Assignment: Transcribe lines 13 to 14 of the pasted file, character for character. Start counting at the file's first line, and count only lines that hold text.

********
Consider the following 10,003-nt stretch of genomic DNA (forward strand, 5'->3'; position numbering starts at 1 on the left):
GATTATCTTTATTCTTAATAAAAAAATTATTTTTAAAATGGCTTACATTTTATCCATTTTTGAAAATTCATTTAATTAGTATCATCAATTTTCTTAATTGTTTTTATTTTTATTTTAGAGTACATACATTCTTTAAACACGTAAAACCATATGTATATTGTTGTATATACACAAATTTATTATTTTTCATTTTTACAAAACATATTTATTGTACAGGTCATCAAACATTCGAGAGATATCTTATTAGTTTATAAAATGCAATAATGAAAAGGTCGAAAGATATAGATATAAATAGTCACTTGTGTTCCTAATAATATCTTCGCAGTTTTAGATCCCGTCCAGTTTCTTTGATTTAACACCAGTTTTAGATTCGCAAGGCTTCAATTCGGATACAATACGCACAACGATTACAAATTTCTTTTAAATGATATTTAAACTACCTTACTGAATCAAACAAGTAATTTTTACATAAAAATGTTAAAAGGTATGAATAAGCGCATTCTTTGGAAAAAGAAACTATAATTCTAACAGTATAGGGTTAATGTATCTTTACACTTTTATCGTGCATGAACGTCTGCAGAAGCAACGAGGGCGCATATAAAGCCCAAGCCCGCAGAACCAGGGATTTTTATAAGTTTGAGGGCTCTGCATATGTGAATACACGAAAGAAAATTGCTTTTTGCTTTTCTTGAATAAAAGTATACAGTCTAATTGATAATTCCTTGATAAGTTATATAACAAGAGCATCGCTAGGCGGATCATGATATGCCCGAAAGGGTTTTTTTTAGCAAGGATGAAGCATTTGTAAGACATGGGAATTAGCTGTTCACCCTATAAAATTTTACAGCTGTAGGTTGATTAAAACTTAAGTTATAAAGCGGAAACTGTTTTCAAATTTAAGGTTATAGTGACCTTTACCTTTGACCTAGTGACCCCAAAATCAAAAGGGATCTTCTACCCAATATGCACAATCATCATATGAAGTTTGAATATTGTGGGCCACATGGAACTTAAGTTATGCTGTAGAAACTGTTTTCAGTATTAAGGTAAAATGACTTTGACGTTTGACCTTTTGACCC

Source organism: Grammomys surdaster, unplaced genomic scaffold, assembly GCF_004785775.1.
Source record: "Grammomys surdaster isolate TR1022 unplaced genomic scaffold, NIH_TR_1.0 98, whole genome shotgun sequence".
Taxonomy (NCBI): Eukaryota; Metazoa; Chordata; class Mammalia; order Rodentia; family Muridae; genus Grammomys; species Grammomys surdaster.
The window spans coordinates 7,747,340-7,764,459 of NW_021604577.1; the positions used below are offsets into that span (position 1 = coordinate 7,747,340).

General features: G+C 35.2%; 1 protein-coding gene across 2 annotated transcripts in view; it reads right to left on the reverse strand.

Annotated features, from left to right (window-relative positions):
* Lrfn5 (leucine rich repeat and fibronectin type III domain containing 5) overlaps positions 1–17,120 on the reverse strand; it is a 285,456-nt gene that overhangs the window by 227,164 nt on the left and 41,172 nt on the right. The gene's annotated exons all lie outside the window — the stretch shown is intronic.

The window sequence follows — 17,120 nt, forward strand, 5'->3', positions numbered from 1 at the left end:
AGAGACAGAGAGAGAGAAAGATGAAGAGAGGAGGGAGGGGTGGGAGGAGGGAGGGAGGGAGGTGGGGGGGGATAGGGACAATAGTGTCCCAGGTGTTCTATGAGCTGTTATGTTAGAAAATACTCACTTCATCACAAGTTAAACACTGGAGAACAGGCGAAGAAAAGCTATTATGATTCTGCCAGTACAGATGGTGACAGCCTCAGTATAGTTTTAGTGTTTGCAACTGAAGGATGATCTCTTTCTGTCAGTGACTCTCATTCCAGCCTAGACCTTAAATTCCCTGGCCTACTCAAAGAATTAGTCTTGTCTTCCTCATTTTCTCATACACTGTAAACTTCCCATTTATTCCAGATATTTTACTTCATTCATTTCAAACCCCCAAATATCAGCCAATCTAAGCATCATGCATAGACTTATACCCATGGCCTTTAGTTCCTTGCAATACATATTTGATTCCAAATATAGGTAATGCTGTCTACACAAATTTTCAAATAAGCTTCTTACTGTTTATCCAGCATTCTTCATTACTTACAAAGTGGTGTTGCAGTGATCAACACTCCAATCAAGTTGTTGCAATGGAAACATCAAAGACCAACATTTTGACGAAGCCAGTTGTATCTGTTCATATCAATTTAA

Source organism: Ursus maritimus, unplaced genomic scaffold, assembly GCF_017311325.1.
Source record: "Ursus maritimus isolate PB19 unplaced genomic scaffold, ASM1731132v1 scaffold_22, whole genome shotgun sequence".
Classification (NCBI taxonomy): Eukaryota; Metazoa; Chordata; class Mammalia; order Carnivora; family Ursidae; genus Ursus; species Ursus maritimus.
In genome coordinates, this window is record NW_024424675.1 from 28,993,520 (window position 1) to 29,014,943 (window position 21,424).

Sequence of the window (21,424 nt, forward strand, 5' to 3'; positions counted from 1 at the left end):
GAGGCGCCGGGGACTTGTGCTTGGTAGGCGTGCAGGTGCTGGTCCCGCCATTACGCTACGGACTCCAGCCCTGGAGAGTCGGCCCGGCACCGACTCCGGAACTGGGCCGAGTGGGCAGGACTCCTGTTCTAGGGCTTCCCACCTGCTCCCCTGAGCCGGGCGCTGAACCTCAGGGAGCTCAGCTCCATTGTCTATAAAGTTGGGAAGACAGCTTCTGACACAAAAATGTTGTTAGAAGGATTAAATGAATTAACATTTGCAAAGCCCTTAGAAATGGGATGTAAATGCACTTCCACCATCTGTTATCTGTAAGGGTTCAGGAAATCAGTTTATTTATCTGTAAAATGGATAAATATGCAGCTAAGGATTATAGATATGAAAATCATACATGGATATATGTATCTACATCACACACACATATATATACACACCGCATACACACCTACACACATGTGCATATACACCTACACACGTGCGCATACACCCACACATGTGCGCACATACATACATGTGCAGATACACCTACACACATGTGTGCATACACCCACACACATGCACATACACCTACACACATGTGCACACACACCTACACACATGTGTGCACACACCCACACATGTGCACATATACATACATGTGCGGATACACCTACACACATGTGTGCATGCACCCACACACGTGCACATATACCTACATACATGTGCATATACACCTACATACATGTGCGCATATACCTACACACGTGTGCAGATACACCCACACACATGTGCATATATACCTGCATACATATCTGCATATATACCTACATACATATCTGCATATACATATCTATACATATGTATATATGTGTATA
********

Source record: "Ursus maritimus isolate PB19 unplaced genomic scaffold, ASM1731132v1 scaffold_22, whole genome shotgun sequence".
Classification (NCBI taxonomy): Eukaryota; Metazoa; Chordata; class Mammalia; order Carnivora; family Ursidae; genus Ursus; species Ursus maritimus.